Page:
The Future of Work: Journalist, HR consultant, and lifelong futurist Alexandra Levit offered an overview of trends shaping the future of work relationships. The declining birthrate in the developed world is leading to talent shortages that will lead to the “rise of the seniors, take two,” she said. It will also require the large cohort of millennials to move into leadership positions a decade earlier than their elders did. Levit also disputed the notion that job losses are due to automation; rather, new technologies have generated more opportunities. The social media manager, for instance, is a category that didn't exist 20 years ago. Look for more occupations requiring human skills, such as interpreting big data.
Emotional Machines: On the subject of human-computer relations, Richard Yonck of Intelligent Future Consulting reminded attendees that “emotion was our first interface,” and to work effectively with our technological partners, we need to make our machines more like ourselves than the other way around.
Public foresight programs: Several speakers offered overviews of their initiatives in applying futurism in public agencies, including Aaron Bazin and Mehmet Kinaci on NATO's Framework for Future Alliance Operations; Steven Gale on the U.S. Agency for International Development's Global Development Lab; Byeongwon Park on the Center for Strategic Foresight at South Korea's Science and Technology Policy Institute; Peter Padbury on Policy Horizons Canada; Prabhat Ranjan on India's Technology Information, Forecasting and Assessment Council; Leon Fuerth, director of the Project on Forward Engagement (and former national security adviser to Al Gore); the U.S. Marine Corps Warfighting Lab's Futures Directorate, represented by Patrick Kirchner, Jesse Cook, and James Trahan; and Kira Hutchinson on the U.S. Army's Mad Scientist initiative to explore the operational environment of 2030-2050.
|Photo by C.G. Wagner|
The future of WFS: Two back-to-back sessions gave attendees an overview of the private member network that replaces The Futurist magazine as the organization's principal membership benefit. While moderator and board member Deborah Peacock tried to steer the discussion toward chapter development, participants at the first of the two mirror sessions pressed for more details on the benefits WFS is now offering. Many expressed concern about the lack of a publication to distribute to prospective members as a recruitment tool, noting that The Futurist had always been an "ambassador” for the Society.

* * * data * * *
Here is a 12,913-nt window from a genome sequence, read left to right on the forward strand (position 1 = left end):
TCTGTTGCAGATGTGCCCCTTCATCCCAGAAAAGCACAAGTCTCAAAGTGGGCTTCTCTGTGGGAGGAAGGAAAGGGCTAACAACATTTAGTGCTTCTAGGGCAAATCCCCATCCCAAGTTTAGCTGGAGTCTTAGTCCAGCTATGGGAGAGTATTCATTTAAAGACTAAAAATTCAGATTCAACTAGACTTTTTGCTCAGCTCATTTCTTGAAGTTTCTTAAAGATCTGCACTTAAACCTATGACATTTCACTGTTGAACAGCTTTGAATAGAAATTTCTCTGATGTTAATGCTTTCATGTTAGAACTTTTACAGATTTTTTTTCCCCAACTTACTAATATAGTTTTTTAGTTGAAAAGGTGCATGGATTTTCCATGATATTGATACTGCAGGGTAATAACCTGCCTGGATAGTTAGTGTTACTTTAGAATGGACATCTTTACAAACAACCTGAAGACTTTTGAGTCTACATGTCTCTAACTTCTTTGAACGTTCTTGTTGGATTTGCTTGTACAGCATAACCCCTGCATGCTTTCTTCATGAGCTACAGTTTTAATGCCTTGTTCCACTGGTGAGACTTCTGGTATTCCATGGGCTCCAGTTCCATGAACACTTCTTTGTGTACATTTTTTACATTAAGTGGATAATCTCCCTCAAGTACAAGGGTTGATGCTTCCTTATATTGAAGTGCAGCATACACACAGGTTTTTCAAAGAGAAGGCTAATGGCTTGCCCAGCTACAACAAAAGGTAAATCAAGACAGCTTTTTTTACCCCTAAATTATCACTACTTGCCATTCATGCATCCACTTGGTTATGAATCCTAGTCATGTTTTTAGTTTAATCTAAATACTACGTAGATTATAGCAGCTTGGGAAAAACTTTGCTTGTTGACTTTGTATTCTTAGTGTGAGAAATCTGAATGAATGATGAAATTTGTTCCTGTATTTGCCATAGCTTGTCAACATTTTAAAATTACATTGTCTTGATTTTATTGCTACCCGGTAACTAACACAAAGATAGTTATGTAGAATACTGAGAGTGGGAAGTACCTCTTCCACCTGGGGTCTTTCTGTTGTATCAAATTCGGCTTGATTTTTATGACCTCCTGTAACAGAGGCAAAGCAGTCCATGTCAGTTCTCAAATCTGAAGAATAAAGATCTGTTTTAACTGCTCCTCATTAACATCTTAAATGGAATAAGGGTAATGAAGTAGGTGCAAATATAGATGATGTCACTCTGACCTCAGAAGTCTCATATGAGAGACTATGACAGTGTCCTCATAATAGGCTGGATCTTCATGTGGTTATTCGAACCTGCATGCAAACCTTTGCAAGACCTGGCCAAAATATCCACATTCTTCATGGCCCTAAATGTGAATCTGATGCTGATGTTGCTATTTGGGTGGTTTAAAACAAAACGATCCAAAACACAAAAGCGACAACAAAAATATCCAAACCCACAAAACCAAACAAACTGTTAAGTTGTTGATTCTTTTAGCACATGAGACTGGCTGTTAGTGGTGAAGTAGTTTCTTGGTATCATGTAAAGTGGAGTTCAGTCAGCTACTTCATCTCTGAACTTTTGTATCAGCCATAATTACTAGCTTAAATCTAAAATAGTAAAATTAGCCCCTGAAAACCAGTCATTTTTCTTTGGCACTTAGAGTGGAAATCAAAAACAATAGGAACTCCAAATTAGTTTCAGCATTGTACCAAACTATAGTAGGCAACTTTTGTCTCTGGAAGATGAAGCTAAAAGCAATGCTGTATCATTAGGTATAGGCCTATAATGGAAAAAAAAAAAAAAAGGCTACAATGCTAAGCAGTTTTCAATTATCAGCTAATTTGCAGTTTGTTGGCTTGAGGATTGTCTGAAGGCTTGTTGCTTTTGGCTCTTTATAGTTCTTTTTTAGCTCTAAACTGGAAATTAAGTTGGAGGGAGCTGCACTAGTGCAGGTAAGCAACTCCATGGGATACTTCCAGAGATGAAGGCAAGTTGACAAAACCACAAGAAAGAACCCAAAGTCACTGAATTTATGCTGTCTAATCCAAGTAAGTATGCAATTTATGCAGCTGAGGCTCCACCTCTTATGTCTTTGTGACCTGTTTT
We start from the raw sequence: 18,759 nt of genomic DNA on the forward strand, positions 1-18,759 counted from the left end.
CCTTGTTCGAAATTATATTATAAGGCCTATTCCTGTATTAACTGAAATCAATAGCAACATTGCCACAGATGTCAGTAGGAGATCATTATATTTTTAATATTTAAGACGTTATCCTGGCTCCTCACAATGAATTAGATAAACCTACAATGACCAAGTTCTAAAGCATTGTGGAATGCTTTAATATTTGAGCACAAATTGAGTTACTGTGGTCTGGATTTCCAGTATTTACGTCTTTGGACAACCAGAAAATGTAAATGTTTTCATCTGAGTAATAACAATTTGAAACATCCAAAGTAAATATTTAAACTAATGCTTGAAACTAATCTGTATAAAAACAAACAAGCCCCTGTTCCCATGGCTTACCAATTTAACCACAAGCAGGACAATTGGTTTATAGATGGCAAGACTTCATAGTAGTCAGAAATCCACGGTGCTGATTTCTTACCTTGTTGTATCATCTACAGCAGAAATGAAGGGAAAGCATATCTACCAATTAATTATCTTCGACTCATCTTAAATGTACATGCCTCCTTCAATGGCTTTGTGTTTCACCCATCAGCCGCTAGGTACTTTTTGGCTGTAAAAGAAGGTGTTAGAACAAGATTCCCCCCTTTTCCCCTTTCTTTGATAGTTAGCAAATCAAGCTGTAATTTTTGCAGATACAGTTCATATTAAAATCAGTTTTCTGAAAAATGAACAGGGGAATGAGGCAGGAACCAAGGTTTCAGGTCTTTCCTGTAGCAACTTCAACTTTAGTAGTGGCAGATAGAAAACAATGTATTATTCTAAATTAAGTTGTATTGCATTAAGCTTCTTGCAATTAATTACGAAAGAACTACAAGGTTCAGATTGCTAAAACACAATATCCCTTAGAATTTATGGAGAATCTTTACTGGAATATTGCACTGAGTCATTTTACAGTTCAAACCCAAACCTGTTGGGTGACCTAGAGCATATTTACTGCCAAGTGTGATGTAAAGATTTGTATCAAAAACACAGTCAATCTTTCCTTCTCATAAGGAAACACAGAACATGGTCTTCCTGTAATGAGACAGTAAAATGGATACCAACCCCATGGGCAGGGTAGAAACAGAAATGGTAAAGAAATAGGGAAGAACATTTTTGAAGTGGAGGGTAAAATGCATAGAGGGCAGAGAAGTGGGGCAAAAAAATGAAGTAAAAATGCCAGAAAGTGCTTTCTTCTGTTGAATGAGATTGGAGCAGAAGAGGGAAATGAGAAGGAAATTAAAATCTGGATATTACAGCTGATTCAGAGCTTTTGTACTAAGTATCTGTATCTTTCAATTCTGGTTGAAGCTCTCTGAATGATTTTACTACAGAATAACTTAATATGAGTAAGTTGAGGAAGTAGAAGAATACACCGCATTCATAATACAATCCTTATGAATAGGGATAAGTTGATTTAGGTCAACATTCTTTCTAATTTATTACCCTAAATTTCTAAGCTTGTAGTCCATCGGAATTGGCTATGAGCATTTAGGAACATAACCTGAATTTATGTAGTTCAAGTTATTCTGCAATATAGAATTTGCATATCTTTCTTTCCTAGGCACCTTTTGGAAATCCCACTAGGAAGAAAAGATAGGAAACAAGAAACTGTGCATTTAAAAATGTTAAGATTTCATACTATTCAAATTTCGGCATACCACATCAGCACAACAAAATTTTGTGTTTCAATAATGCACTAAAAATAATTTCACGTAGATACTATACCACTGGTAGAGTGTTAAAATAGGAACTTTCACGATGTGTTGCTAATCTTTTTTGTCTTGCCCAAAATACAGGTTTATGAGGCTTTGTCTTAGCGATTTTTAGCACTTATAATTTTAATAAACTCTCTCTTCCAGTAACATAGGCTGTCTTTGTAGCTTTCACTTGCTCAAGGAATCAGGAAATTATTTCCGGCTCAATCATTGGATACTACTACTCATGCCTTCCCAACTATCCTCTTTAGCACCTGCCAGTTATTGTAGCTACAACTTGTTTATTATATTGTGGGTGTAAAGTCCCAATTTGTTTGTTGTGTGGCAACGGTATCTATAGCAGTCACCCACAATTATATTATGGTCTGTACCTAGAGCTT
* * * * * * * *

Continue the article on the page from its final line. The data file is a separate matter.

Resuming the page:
Peacock emphasized that the suspension of the magazine was a financial decision and that the new WFS—whose membership now numbers “almost 3,000,” according to membership concierge Abby Tang—is very much in a formative stage. Peacock encouraged all members to provide feedback and ideas.
Note: Shortly after the conference, WFS announced a fundraising campaign to pursue a number of member-generated ideas, including “bring back The Futurist.”
Public Sector Foresight Network
Also drawing nearly 100 foresight professionals to D.C. was a meeting July 22 that joined the international Public Sector Foresight Network (PSFN) and the U.S. Federal Foresight Community of Interest (FFCoI). The goal of the joint meeting was to “share knowledge on best practices in identifying emerging trends and discuss issues such as how foresight can be incorporated into decision making,” according to PSFN co-founder Nancy Donovan of the U.S. Government Accountability Office. “Both networks decided to combine forces to organize a joint meeting in 2016 in order to facilitate the exchange of diverse views and best practices by U.S. and international foresight officials.”
The participants shared their experiences bringing foresight work to their government agencies, including a strategic foresight project for the U.S. Environmental Protection Agency, a work technology study for the Basque Country, and work toward formulating an aspirational component for meeting Sustainable Development Goals.
A more detailed report on the meeting prepared by Lane Jennings will be posted on the AAI Foresight Signals blog.